Your dental appointment is intended to check the health of your teeth, so why does the dentist check your blood pressure every time you go in for a cleaning? The answer is more complex than you might imagine. There is a lot more to a dental check- up than just a look inside your mouth, and you might be surprised at just how important disclosing your medical history is when it comes to dental care.
Checking Your Blood Pressure at the Dentist
Your dentist checks your blood pressure for a few reasons. First and foremost, it is important to determine that your vital signs are within normal limits before performing dental work. High blood pressure can cause problems such as bleeding during dental treatment or surgery. High blood pressure can reach unsafe levels during treatment, increasing the risk for serious problems such as heart attack or stroke. Making sure it is within normal limits is a precaution.
Your Medical History Is Important In Dentistry
Your dentist needs to know your complete medical history in order to provide you with appropriate diagnosis and treatment for your dental condition. Some important pieces of information about your dental health that can affect your diagnosis and treatment are daily medications, alcohol, tobacco or drug use, certain health conditions such as high blood pressure, diabetes, osteoporosis and heart valve problems.
It is important to disclose your health information as completely as possible to your dentist so she can provide dental care in the safest manner possible. Certain medications must be stopped prior to dental treatment. Some health conditions can display symptoms inside the mouth, and can be accurately diagnosed if a complete medical history has been disclosed. Allergies to medications must be considered.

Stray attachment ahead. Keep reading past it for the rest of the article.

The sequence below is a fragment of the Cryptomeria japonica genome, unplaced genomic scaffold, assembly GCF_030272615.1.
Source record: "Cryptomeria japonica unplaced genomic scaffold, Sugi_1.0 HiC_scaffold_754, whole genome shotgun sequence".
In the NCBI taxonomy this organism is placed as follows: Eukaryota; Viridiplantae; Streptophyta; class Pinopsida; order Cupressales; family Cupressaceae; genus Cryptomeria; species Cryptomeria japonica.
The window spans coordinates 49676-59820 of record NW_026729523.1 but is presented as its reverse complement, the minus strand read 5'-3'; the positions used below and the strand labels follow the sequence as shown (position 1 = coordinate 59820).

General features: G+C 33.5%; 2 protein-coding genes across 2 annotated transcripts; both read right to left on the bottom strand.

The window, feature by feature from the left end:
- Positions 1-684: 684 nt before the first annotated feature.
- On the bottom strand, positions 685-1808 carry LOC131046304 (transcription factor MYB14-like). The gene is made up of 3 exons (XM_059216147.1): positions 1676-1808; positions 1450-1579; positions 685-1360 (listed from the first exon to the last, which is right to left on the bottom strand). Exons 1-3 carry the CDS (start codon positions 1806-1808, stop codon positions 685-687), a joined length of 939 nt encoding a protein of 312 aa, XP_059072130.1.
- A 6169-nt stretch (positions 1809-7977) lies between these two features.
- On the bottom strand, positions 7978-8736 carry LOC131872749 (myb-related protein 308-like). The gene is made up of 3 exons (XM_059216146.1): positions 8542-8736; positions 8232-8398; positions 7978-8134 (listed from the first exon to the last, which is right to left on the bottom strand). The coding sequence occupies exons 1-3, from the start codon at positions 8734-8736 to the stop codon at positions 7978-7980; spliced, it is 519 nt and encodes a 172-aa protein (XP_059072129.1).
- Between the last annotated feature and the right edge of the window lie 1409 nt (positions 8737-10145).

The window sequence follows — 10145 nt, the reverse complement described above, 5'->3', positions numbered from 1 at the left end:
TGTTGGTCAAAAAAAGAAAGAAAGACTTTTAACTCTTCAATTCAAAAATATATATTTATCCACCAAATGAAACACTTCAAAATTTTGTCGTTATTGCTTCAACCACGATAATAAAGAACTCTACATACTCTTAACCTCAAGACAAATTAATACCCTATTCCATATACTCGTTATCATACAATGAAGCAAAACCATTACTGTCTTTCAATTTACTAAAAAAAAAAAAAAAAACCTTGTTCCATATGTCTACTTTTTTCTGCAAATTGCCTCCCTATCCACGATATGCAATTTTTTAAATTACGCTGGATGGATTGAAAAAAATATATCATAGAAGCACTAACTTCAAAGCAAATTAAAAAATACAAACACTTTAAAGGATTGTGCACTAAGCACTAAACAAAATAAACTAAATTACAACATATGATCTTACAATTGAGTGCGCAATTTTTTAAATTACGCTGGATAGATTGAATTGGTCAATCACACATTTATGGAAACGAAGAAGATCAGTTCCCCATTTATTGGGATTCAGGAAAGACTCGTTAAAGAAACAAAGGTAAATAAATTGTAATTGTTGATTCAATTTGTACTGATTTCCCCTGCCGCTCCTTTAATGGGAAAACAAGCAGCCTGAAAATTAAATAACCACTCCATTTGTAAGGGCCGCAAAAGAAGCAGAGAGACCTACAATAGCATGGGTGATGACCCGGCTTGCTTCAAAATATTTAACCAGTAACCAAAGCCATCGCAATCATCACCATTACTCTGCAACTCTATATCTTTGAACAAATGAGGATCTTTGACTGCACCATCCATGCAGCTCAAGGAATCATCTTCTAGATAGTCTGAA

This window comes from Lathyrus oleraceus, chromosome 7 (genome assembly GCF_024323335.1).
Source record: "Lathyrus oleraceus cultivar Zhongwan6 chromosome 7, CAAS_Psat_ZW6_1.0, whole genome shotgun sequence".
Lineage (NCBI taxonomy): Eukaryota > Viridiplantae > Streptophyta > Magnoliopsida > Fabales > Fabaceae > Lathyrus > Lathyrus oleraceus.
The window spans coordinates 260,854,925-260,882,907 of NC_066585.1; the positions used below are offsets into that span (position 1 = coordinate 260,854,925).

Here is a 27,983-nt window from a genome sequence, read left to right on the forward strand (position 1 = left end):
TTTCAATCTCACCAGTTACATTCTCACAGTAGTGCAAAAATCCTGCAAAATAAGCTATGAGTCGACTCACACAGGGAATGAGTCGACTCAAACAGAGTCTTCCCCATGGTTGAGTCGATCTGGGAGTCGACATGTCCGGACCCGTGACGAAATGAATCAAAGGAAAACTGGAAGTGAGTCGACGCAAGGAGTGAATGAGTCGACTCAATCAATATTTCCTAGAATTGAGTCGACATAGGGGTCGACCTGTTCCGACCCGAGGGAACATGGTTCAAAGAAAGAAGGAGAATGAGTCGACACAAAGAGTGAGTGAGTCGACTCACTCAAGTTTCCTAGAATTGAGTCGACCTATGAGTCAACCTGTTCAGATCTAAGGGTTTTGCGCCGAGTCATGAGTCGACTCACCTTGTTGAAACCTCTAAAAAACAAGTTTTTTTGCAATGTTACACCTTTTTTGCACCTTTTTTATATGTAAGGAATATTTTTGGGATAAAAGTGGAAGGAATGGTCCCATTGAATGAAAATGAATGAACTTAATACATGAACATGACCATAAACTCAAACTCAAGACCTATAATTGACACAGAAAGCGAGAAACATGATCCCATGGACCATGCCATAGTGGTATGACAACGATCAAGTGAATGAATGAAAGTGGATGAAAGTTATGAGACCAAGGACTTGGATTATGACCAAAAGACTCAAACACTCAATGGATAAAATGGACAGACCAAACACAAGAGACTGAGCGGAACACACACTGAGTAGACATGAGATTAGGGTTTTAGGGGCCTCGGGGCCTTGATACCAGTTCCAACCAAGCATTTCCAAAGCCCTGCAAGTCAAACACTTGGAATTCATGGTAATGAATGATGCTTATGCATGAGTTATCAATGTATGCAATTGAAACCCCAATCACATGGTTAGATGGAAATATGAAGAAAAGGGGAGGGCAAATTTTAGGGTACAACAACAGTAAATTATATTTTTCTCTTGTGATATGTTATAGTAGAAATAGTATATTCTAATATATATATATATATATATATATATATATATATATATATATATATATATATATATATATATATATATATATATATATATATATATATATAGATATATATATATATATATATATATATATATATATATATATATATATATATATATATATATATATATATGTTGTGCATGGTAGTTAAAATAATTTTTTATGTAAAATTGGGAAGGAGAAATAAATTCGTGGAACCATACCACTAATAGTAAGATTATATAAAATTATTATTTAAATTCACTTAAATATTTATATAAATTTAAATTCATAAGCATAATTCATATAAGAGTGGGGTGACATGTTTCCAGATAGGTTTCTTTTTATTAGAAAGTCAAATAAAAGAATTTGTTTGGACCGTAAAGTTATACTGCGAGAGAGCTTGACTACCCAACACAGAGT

Heart valve problems which are not considered prior to receiving dental care can lead to a serious infection in the heart. These are just a few important health concerns your dentist must consider in order to provide safe, effective dental care.
Patients With Certain Health Conditions Are Prone To Specific Dental Problems
Some dental problems can be affected or even caused by other health problems or systemic diseases. Patients with diabetes are more prone to developing gum disease. Effective treatment of the gum disease can help keep the diabetes controlled, and vice versa. A history of osteoporosis especially combined with the use of medications designed to help control it (bisphosphonates) can cause problems with healing following dental surgery.
Some medications can cause symptoms such as dry mouth, ulcerations and changes in the oral tissue. These are a few among the many health conditions that play an important role in your dental care.
Your Health Is Important
Your dentist is concerned about your well-being as well as your dental health. It is extremely important to communicate effectively with your dentist about your health conditions and concerns prior to undergoing dental treatment. Now, when you are asked to complete a medical history questionnaire or have your blood pressure checked prior to your dental appointment, you will know why.Have more questions about how your overall health affects your dental health? Contact us, leave a comment or find us on facebook! We love to hear from you!